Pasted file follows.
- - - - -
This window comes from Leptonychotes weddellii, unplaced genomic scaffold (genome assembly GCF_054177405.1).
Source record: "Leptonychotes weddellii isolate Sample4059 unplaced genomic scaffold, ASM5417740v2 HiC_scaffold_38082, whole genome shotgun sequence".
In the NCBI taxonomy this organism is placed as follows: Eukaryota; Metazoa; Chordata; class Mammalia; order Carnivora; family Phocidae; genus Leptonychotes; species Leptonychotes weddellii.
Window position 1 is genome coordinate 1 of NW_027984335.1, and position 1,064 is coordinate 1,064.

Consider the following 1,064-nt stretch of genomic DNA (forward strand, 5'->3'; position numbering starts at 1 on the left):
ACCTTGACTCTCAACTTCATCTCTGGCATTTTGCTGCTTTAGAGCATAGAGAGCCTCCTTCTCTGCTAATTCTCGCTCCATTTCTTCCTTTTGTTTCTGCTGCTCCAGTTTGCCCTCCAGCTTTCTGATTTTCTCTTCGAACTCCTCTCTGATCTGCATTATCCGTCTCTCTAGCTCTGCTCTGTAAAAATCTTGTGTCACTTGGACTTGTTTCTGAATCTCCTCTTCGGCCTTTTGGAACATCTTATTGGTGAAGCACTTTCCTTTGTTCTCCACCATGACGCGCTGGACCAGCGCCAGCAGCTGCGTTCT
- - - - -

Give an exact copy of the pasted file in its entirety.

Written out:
This window comes from Leptonychotes weddellii, unplaced genomic scaffold (genome assembly GCF_054177405.1).
Source record: "Leptonychotes weddellii isolate Sample4059 unplaced genomic scaffold, ASM5417740v2 HiC_scaffold_38082, whole genome shotgun sequence".
In the NCBI taxonomy this organism is placed as follows: Eukaryota; Metazoa; Chordata; class Mammalia; order Carnivora; family Phocidae; genus Leptonychotes; species Leptonychotes weddellii.
Window position 1 is genome coordinate 1 of NW_027984335.1, and position 1,064 is coordinate 1,064.

Consider the following 1,064-nt stretch of genomic DNA (forward strand, 5'->3'; position numbering starts at 1 on the left):
ACCTTGACTCTCAACTTCATCTCTGGCATTTTGCTGCTTTAGAGCATAGAGAGCCTCCTTCTCTGCTAATTCTCGCTCCATTTCTTCCTTTTGTTTCTGCTGCTCCAGTTTGCCCTCCAGCTTTCTGATTTTCTCTTCGAACTCCTCTCTGATCTGCATTATCCGTCTCTCTAGCTCTGCTCTGTAAAAATCTTGTGTCACTTGGACTTGTTTCTGAATCTCCTCTTCGGCCTTTTGGAACATCTTATTGGTGAAGCACTTTCCTTTGTTCTCCACCATGACGCGCTGGACCAGCGCCAGCAGCTGCGTTCT